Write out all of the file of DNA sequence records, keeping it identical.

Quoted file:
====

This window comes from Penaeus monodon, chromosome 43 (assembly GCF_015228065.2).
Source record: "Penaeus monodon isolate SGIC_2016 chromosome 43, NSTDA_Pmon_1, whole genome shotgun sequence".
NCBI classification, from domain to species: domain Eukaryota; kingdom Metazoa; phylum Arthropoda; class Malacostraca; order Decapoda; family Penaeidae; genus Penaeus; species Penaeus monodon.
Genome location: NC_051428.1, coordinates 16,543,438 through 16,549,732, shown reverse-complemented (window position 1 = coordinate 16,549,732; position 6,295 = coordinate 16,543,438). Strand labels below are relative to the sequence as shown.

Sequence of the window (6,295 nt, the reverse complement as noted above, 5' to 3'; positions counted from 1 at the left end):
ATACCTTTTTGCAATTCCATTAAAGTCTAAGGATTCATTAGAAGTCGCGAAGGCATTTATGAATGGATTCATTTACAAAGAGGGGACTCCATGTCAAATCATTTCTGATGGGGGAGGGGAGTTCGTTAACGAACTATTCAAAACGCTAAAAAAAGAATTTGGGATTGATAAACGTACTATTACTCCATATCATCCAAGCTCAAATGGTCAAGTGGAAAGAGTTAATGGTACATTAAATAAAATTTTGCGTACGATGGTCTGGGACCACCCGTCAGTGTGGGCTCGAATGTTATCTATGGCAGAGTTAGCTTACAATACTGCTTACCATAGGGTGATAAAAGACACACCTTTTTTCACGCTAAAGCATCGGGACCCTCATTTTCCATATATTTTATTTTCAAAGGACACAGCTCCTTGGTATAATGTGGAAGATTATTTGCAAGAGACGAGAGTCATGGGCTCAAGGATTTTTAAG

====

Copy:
This window comes from Penaeus monodon, chromosome 43 (assembly GCF_015228065.2).
Source record: "Penaeus monodon isolate SGIC_2016 chromosome 43, NSTDA_Pmon_1, whole genome shotgun sequence".
NCBI classification, from domain to species: domain Eukaryota; kingdom Metazoa; phylum Arthropoda; class Malacostraca; order Decapoda; family Penaeidae; genus Penaeus; species Penaeus monodon.
Genome location: NC_051428.1, coordinates 16,543,438 through 16,549,732, shown reverse-complemented (window position 1 = coordinate 16,549,732; position 6,295 = coordinate 16,543,438). Strand labels below are relative to the sequence as shown.

Sequence of the window (6,295 nt, the reverse complement as noted above, 5' to 3'; positions counted from 1 at the left end):
ATACCTTTTTGCAATTCCATTAAAGTCTAAGGATTCATTAGAAGTCGCGAAGGCATTTATGAATGGATTCATTTACAAAGAGGGGACTCCATGTCAAATCATTTCTGATGGGGGAGGGGAGTTCGTTAACGAACTATTCAAAACGCTAAAAAAAGAATTTGGGATTGATAAACGTACTATTACTCCATATCATCCAAGCTCAAATGGTCAAGTGGAAAGAGTTAATGGTACATTAAATAAAATTTTGCGTACGATGGTCTGGGACCACCCGTCAGTGTGGGCTCGAATGTTATCTATGGCAGAGTTAGCTTACAATACTGCTTACCATAGGGTGATAAAAGACACACCTTTTTTCACGCTAAAGCATCGGGACCCTCATTTTCCATATATTTTATTTTCAAAGGACACAGCTCCTTGGTATAATGTGGAAGATTATTTGCAAGAGACGAGAGTCATGGGCTCAAGGATTTTTAAG